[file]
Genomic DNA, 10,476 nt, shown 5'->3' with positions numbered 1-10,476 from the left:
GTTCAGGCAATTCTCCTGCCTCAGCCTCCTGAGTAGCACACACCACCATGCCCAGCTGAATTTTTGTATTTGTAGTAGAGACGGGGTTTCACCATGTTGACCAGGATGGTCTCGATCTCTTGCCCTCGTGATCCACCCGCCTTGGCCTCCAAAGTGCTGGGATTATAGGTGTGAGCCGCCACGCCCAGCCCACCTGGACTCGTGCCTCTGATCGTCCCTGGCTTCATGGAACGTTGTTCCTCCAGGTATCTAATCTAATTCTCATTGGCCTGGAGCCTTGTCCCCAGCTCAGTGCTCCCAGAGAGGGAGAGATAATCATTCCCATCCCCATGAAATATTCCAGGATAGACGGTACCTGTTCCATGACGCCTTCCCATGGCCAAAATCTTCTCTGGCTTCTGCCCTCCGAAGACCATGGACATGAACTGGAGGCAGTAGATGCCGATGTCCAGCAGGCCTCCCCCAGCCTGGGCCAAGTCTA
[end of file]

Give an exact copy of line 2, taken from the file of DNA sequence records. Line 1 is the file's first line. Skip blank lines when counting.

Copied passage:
GTTCAGGCAATTCTCCTGCCTCAGCCTCCTGAGTAGCACACACCACCATGCCCAGCTGAATTTTTGTATTTGTAGTAGAGACGGGGTTTCACCATGTTGACCAGGATGGTCTCGATCTCTTGCCCTCGTGATCCACCCGCCTTGGCCTCCAAAGTGCTGGGATTATAGGTGTGAGCCGCCACGCCCAGCCCACCTGGACTCGTGCCTCTGATCGTCCCTGGCTTCATGGAACGTTGTTCCTCCAGGTATCTAATCTAATTCTCATTGGCCTGGAGCCTTGTCCCCAGCTCAGTGCTCCCAGAGAGGGAGAGATAATCATTCCCATCCCCATGAAATATTCCAGGATAGACGGTACCTGTTCCATGACGCCTTCCCATGGCCAAAATCTTCTCTGGCTTCTGCCCTCCGAAGACCATGGACATGAACTGGAGGCAGTAGATGCCGATGTCCAGCAGGCCTCCCCCAGCCTGGGCCAAGTCTA